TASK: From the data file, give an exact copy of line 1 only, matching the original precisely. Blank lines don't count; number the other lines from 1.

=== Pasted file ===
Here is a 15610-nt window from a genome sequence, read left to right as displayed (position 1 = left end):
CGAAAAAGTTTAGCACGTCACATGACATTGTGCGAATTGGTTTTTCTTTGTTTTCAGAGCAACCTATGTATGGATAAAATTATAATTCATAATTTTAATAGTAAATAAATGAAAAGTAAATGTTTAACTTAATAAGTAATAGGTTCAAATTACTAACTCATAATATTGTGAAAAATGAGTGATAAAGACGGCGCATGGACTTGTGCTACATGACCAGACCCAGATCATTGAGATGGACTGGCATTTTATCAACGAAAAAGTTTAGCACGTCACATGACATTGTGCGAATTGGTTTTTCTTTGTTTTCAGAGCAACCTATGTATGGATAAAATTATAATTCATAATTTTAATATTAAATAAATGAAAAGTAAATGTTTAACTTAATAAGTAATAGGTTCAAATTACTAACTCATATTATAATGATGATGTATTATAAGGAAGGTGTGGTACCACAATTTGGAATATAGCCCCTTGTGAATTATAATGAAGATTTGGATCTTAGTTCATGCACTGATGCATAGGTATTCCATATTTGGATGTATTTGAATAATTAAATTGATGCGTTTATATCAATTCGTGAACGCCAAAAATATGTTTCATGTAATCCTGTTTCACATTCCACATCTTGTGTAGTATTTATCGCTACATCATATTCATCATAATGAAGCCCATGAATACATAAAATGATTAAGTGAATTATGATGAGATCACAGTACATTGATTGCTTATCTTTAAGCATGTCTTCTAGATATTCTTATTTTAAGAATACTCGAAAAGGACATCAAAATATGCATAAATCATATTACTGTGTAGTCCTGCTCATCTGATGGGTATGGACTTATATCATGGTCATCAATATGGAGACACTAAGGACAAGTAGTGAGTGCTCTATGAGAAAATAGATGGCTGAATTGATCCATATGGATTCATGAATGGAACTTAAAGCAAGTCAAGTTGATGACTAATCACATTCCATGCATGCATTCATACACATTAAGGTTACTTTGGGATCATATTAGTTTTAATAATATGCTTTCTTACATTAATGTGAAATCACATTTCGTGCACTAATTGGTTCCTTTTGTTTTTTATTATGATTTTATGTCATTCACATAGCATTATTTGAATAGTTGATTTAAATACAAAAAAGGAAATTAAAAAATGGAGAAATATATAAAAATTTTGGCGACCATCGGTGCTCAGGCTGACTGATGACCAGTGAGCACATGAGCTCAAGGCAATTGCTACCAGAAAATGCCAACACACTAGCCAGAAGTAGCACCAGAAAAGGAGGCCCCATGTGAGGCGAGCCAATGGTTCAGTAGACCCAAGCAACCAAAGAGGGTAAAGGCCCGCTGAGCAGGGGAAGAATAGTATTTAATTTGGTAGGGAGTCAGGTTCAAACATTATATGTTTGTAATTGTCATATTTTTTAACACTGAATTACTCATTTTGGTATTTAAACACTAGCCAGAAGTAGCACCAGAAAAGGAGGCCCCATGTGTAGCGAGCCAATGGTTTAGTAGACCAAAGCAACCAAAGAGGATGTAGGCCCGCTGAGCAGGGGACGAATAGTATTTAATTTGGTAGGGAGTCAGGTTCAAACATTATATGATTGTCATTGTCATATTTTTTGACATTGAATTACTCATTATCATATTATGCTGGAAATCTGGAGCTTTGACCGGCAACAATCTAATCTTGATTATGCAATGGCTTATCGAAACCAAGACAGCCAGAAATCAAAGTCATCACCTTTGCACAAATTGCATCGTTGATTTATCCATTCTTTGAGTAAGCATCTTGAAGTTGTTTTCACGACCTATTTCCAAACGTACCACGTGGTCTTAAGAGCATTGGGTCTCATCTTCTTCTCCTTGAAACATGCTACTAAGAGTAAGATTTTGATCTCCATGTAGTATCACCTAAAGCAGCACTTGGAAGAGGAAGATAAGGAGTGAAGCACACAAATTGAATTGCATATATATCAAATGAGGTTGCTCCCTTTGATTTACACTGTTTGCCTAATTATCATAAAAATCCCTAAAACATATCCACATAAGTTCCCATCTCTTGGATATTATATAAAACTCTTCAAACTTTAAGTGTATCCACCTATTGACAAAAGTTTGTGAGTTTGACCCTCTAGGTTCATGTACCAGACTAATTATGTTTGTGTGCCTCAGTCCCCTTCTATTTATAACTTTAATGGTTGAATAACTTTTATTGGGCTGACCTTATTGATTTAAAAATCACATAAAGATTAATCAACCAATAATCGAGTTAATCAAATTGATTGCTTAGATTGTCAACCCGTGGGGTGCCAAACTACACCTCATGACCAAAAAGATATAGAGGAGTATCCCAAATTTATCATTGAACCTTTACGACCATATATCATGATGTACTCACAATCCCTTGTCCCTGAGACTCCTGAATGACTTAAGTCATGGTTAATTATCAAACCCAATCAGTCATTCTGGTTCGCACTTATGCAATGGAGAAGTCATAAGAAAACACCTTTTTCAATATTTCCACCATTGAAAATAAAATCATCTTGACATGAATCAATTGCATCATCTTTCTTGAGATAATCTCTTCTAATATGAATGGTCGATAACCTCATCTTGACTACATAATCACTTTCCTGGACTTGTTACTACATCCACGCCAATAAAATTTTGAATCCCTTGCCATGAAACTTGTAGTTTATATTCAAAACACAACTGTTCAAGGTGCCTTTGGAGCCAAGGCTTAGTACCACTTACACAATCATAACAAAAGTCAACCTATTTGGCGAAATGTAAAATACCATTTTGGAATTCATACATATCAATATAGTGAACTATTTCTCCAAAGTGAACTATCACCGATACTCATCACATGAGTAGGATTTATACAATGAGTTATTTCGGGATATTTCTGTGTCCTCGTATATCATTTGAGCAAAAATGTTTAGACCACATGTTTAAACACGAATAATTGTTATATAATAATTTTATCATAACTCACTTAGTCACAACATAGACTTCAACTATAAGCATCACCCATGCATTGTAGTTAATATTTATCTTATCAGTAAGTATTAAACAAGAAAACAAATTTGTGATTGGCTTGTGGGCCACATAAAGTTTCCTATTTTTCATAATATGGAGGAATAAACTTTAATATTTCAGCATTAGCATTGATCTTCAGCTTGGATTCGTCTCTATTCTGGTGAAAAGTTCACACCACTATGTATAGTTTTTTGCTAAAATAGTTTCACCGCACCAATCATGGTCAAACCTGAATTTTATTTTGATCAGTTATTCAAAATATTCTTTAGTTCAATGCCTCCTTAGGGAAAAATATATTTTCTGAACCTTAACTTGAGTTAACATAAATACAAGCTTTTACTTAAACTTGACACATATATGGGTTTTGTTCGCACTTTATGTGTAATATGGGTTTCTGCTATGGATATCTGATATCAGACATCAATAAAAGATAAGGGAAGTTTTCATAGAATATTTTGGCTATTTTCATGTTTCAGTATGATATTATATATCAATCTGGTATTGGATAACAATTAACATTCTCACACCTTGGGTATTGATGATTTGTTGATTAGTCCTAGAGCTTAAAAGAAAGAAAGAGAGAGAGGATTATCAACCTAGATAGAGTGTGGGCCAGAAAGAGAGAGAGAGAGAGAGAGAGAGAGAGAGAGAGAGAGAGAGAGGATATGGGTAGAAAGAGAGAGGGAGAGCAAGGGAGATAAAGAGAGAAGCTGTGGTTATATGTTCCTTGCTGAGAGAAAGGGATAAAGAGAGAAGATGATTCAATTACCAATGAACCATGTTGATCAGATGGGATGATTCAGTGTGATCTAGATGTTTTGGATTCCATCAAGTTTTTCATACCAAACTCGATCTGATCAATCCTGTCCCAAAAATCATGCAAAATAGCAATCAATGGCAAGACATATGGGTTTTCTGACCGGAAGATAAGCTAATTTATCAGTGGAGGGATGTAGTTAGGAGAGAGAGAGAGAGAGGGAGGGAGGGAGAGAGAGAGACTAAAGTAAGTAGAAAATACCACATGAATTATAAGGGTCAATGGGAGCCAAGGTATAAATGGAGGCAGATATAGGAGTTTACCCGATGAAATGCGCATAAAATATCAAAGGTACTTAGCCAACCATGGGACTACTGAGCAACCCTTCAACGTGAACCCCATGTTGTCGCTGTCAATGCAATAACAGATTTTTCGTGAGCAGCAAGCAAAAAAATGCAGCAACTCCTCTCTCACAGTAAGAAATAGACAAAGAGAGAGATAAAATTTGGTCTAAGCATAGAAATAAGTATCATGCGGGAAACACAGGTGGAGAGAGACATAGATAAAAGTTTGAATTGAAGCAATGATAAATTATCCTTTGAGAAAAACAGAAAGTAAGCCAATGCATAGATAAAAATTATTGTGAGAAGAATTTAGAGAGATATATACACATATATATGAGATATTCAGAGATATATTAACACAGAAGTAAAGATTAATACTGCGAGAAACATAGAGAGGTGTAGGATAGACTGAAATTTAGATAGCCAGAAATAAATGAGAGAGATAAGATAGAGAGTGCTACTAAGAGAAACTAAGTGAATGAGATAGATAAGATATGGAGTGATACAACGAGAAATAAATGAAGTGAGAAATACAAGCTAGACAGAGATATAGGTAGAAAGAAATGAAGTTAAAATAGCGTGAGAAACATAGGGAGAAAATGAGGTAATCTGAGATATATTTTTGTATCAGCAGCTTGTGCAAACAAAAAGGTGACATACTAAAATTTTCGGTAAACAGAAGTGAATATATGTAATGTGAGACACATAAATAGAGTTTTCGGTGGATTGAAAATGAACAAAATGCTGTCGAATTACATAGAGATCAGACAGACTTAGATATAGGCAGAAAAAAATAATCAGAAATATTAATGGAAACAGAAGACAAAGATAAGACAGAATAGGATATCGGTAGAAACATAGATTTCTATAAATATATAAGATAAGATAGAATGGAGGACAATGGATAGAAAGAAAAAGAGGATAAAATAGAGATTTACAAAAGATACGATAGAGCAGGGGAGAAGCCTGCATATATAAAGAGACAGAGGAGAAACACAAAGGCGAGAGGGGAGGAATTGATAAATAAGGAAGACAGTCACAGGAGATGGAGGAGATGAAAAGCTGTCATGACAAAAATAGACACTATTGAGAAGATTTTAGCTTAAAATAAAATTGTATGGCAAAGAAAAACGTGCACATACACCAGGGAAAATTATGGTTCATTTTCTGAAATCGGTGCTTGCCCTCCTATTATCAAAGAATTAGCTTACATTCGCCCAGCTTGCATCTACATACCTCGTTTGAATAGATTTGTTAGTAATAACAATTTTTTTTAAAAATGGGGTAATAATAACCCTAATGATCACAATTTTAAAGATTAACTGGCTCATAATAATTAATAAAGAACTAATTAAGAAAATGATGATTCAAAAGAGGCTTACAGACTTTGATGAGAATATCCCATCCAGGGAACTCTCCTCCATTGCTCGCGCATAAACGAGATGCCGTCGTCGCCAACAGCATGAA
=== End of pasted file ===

Here is a 15610-nt window from a genome sequence, read left to right as displayed (position 1 = left end):